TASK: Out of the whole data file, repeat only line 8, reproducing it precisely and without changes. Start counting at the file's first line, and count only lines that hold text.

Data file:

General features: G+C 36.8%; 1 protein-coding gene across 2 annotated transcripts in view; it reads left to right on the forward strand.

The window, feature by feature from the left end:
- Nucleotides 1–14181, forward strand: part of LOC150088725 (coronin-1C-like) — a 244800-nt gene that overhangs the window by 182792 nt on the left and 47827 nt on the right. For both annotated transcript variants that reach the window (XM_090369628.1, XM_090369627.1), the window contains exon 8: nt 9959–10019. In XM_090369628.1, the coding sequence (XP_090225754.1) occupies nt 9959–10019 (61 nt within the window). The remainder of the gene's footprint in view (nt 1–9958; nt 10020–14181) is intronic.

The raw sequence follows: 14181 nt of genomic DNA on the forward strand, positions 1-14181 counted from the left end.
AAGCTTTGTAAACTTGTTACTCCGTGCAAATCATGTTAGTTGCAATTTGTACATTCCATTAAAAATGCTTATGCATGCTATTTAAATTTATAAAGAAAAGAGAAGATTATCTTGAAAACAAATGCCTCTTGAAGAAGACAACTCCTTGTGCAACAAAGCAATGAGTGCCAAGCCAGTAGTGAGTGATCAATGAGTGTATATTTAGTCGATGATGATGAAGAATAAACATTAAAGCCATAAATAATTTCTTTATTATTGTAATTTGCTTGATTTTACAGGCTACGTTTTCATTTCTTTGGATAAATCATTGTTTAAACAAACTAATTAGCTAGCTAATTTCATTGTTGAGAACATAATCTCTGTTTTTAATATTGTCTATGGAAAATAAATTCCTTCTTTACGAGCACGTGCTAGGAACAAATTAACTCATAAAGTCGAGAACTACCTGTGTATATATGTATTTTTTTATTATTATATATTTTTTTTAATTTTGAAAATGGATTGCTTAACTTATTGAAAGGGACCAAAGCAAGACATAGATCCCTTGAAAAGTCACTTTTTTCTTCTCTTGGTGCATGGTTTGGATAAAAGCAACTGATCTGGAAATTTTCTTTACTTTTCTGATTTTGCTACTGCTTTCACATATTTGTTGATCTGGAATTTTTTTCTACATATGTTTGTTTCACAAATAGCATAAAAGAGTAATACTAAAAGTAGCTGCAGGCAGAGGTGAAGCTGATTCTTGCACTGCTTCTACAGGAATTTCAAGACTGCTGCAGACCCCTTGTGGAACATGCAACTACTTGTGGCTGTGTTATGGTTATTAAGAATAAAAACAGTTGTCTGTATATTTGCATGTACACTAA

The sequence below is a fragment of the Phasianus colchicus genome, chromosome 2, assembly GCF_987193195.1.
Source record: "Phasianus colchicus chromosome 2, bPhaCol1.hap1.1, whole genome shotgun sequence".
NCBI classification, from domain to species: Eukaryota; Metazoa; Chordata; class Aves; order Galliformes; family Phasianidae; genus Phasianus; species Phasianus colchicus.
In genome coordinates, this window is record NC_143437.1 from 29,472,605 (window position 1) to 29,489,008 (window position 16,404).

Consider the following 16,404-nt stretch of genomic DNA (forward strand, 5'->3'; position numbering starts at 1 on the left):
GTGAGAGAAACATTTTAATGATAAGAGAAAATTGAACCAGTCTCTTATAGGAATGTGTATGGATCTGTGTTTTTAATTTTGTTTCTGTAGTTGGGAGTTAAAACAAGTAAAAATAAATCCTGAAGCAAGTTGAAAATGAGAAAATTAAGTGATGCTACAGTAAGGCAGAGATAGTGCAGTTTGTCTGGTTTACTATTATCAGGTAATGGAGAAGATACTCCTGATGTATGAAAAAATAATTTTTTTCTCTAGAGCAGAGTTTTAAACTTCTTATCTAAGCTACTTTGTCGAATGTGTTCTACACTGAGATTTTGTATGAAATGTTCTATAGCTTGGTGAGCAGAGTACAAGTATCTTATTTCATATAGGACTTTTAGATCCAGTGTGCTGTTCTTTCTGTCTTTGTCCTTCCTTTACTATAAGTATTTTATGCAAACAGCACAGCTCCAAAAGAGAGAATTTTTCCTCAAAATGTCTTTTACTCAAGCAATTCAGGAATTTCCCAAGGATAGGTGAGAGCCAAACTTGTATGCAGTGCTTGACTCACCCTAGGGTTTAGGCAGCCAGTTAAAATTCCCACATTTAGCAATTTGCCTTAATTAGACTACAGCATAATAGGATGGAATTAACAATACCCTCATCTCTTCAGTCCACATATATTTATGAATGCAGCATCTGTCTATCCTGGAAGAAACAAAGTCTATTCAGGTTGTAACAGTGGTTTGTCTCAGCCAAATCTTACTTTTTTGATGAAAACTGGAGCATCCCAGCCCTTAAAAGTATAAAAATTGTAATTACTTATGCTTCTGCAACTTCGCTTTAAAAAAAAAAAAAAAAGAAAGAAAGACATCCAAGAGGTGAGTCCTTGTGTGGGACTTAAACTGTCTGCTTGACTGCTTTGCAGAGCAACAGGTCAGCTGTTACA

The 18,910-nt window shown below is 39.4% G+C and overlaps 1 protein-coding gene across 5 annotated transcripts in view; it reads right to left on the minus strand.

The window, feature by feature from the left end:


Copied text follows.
NCBI classification, from domain to species: Eukaryota; Metazoa; Chordata; class Aves; order Galliformes; family Phasianidae; genus Phasianus; species Phasianus colchicus.